Indian soldiers patrol during a curfew imposed after deadly clashes between… (Rajesh Kumar Singh, Associated…)
NEW DELHI — It began in the smallest of ways, when a teenage Hindu girl complained to her family that she'd been verbally harassed by a Muslim boy.
The girl's brother and cousin allegedly responded by going to the teenage boy's home and shooting him to death. Reacting to that, members of his family and others in the Muslim community allegedly beat to death the brother and cousin.
From that spark in late August, violence in the northern Indian state of Uttar Pradesh has escalated, with the death toll reaching 31 on Monday as police locked down the area and the prime minister called for calm.
A curfew has been imposed in the Muzaffarnagar district where the dispute arose, about 13,000 security officers have been deployed and more than 100 people have been arrested on charges of inciting violence. Schools and shops were closed Monday after hundreds of villagers reportedly fled their homes Sunday or were evacuated by police.
After the initial confrontation and violence, passions were further inflamed when a video was circulated a few days later showing two men being lynched — in fact, the video was reportedly shot in Pakistan in 2010 — leading to growing violence in neighboring villages, massive demonstrations, armed street battles and inflammatory speeches by local politicians. Police said rumors spread by cellphone and social media made the situation worse.
"It began over a trivial issue and turned into communal violence," said Sharat Pradhan, a Lucknow-based independent political analyst. "This is a common way of settling scores in this part of Uttar Pradesh, which is known as the 'Wild West,' a place where human life is almost meaningless."
Dr. Ashok Agrawal, Muzaffarnagar's chief medical superintendent, said his staff had performed 18 postmortems, with more expected once the remaining corpses are identified.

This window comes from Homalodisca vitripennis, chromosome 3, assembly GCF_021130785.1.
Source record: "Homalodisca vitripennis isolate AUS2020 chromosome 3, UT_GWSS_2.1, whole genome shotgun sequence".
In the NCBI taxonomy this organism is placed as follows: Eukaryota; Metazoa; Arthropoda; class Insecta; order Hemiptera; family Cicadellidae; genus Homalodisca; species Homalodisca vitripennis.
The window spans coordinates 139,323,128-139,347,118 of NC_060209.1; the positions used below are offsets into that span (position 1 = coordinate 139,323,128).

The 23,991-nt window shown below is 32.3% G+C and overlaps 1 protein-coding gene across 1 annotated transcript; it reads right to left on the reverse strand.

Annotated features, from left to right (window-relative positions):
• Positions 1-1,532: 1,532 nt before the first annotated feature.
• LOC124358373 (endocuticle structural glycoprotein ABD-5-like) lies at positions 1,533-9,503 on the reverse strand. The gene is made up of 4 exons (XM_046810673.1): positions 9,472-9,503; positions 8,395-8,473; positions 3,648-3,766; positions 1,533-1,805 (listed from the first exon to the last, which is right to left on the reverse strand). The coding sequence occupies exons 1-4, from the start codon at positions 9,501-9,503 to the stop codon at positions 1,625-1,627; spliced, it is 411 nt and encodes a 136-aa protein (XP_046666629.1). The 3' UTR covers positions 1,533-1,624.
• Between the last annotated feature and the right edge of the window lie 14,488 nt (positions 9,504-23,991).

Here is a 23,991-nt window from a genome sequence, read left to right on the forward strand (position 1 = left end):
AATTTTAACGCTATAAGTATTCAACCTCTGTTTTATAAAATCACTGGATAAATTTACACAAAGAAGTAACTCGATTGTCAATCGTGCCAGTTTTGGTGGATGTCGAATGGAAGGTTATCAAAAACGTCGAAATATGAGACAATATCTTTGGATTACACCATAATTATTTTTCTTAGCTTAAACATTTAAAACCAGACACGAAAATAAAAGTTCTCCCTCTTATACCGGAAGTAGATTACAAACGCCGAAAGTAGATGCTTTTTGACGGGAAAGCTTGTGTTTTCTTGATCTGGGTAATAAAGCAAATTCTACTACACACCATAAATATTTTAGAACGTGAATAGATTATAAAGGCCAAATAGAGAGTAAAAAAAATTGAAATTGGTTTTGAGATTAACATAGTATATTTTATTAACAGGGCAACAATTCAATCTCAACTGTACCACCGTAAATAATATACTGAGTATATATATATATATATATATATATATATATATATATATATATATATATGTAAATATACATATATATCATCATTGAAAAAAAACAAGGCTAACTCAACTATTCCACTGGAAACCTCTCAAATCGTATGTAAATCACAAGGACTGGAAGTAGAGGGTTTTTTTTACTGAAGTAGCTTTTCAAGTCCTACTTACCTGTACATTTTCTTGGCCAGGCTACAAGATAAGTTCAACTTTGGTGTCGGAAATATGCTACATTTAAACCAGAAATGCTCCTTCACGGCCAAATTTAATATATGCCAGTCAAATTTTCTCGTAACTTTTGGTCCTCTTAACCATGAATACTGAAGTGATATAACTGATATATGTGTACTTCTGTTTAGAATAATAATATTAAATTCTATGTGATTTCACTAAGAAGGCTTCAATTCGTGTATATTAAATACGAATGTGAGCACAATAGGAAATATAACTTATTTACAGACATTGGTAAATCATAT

"We are waiting for the police orders to decide what to do with the bodies," he said.
Video from the area showed rows of shops with shutters drawn as well as empty streets patrolled by army trucks.
Violence between Muslims and Hindus has been an unfortunate feature of Indian politics since the country's wrenching split with Pakistan in 1947, when hundreds of thousands of people from both communities were killed and millions were displaced.
The latest incidents underscore how sensitive relations remain between different ethnic and religious communities in India. About 80% of India's population of 1.2 billion is Hindu, and about 13% is Muslim.
There have been 451 cases of communal violence so far this year in seven Indian states most prone to Hindu-Muslim strife, according to the results of a study by the Cabinet secretary's office released Saturday, compared with 410 for all of 2012.
Uttar Pradesh saw some of the most violent religious clashes in recent memory in 1992 after a Hindu mob leveled the 16th century Babri Mosque in Ayodhya. The act of destruction led to weeks of rioting between Hindus and Muslims across India that reportedly left more than 2,000 people dead.
Several politicians who've tried to reach Muzaffarnagar — about 80 miles north of New Delhi — have been blocked by police who said their presence threatened to add to the tension. Indian political parties, which frequently stir up religious, ethnic and caste differences to win votes, blamed one another for the violence.
Akhilesh Yadav, the chief minister of Uttar Pradesh and a leader of the Samajwadi Party, blamed the rival Bharatiya Janata Party. Samajwadi tends to rely on Muslim voters, while the BJP is strong among Hindus.
"A minor scuffle between two individuals has been blown into a riot simply because of being fueled by BJP leaders who have nothing else to bank on at a time when general elections are not far away," Yadav said. BJP leaders have denied fanning sectarian violence.
In a telephone call to Yadav, Prime Minister Manmohan Singh pledged full federal support in stemming the bloodshed and called on the chief minister to take control of the situation and ensure that peace returned to Muzaffarnagar.
A general election is set for early next year. Uttar Pradesh is a hugely important state, and many political leaders are maneuvering for position.
"Because there's an election around the corner, politicians try and take advantage of it," Pradhan said. "It's a game, a blatant political game, with ordinary people held hostage."
Tanvi Sharma in The Times' New Delhi bureau contributed to this report.